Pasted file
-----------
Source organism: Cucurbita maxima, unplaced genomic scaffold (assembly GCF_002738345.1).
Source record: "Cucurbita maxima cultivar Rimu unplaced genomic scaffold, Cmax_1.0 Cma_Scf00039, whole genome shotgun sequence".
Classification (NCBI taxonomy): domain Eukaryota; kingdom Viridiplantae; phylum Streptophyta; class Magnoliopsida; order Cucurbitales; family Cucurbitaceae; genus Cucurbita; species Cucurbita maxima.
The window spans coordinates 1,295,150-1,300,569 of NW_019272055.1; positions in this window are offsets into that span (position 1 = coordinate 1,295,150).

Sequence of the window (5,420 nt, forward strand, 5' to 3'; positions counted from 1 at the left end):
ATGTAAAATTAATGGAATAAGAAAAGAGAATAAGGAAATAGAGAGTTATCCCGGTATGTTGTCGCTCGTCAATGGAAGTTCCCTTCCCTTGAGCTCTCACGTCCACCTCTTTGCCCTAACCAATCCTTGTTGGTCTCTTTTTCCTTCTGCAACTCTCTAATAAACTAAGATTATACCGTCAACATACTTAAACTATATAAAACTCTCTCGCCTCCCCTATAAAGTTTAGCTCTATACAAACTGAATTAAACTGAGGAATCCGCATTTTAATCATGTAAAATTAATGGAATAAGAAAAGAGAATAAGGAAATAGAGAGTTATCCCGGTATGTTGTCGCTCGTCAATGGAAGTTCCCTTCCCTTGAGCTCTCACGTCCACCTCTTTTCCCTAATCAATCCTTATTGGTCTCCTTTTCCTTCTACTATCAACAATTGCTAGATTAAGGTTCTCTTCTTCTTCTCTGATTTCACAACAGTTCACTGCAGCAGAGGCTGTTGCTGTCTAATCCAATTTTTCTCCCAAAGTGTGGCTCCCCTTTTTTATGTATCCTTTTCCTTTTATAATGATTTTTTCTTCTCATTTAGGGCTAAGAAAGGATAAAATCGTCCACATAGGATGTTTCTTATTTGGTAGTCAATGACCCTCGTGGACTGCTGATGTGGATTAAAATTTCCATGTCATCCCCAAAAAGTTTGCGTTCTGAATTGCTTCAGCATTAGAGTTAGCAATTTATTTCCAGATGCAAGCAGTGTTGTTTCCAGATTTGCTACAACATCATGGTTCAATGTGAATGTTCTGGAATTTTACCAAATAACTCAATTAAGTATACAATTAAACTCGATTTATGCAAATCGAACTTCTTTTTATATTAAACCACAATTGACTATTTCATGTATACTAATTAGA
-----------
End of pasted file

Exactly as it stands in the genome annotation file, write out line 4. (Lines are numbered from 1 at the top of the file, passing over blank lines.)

The window spans coordinates 1,295,150-1,300,569 of NW_019272055.1; positions in this window are offsets into that span (position 1 = coordinate 1,295,150).